Horses and people a match in Howard

Equestrians: Varied events draw the area's many horse-lovers and riders to Howard County Fair.

August 08, 2002|By Sandy Alexander | Sandy Alexander,SUN STAFF

Six-year-old Justice Phillips mounted a horse three times his height and calmly rode away to warm up for competition. He soon arrived at the show ring and raced the animal around three barrels as fast as he could.

"The horses he rides are baby sitters," said his father, Woodrow Allen, who took up barrel racing three years ago. Justice's horses "take care of him. They are kid-proof."

Allen, a tractor-trailer owner from Upper Marlboro, said he was drawn to the recreation "so we can have some fun together." He said he is confident his son is in good hands, though he was frightened for himself at first.

The relationships between horse and human have been evident all week at the Howard County Fair show ring, where people have commanded, cajoled, pleaded and pulled horses. Horses walked, cantered, raced, stood still when ordered. They pulled carts and wagons, jumped obstacles, wore costumes and - occasionally - refused to listen.

For nearly a decade, the fair has offered shows of about 10 horse breeds, reflecting the popularity and diversity of recreational and professional equine activities in the region.

"Howard County is pretty proud," said Peggy Schultz, superintendent of the fair's horse division.

Unlike most fairs in the state, Schultz said, Howard's offers horse shows daily. She said that over time, the fair has evolved to accommodate as many breeds as possible.

"According to the Atlas of American Sports, there are more horse shows in the Washington metropolitan area than anywhere else in the country," said Crystal Brumme, editor-publisher of the monthly Maryland horse publication Equiery. "Howard County is at the heart of all that activity."

Ginger Myers, a specialist with the Howard County Economic Development Authority, said there are 10,000 to 11,000 horses in Howard County - creating a $1.4 million business. Statewide, horses contribute $1.6 billion to the economy and create 20,000 jobs in Central Maryland alone, the Maryland Department of Agriculture reports.

Brumme, whose business is based in Lisbon, said horse activities are compatible with suburbia. Horse businesses, such as boarding stables and riding schools, need to be near population centers to thrive, she added.

In some rural areas, individuals with smaller lots are choosing to raise horses, said Sue duPont, public information officer for the Maryland Department of Agriculture. Five to 10 acres will provide a quality riding facility, and those who want to operate a farm might find it easier to board horses than to raise herds of cattle or other livestock.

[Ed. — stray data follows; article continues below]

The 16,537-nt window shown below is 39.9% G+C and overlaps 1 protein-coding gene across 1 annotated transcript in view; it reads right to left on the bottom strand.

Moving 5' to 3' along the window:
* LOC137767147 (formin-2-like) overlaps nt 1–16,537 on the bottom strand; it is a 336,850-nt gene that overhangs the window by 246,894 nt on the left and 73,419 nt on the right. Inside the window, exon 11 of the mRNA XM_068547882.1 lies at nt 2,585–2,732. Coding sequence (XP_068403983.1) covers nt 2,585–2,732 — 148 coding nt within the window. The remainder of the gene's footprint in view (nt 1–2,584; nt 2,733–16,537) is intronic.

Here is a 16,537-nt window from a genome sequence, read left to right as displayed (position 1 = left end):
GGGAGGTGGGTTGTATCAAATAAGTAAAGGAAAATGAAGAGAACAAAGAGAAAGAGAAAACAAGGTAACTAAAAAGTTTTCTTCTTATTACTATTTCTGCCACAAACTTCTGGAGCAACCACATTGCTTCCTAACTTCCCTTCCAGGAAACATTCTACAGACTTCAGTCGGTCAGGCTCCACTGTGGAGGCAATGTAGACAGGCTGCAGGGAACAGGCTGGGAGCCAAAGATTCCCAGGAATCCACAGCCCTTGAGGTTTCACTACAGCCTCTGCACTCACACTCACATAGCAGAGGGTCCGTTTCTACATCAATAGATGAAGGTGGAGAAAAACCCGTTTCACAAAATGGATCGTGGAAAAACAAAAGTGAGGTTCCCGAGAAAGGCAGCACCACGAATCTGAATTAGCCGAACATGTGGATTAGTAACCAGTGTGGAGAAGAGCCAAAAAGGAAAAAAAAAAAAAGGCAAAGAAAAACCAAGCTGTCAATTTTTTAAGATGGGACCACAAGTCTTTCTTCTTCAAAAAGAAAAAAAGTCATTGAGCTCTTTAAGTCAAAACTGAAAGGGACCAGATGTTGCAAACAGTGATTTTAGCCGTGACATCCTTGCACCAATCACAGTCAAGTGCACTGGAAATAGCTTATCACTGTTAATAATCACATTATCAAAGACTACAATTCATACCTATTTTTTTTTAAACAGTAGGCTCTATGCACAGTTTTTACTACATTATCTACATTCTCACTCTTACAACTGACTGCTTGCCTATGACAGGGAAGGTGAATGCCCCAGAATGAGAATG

At the weeklong fair, Schultz estimates that 50 percent of horse-event participants are from Howard. Some events, such as the 4-H Horse Show, draw county residents almost exclusively, while open shows bring participants from other counties and states.

Some equestrians prefer fairs to horse shows, Schultz said, because they can educate spectators on various breeds. Among breeds seen at the fair this week are Arabians, thoroughbred and nonthoroughbred hunters, plantation walking horses, Paso Finos (originally from Peru), quarter horses, and Shetland and Welsh ponies.

One breed gaining popularity is the miniature horse. Because of their small size - 38 inches tall or shorter - they're easier to care for, owners say.

Tracey Bienemann, 12, said she keeps her miniature horse, My Dream's Anastasia, in her 1.3-acre yard in a suburban Pasadena neighborhood. She took home ribbons in four categories yesterday.

Early in the week, draft horses and mules were popular as handlers led them, rode them and drove them with carriages and wagons. And Saturday, the last day of the fair, crowds will be able to see the 25th annual horse-pulling contest, in which draft horses pull sleds loaded with weights.

Energetic crowds flocked to barrel racing yesterday as riders combined speed and precision to earn cash prizes.

"Once you do it, the excitement and the adrenaline make it hard to go back" to other kinds of horse shows, said Kim Manley, a barrel racer from Davidsonville.

With a fast horse, coordination and good ground surface, interaction between horse and rider is key.

"In any horse event, you have to trust what you are sitting on," Manley said.

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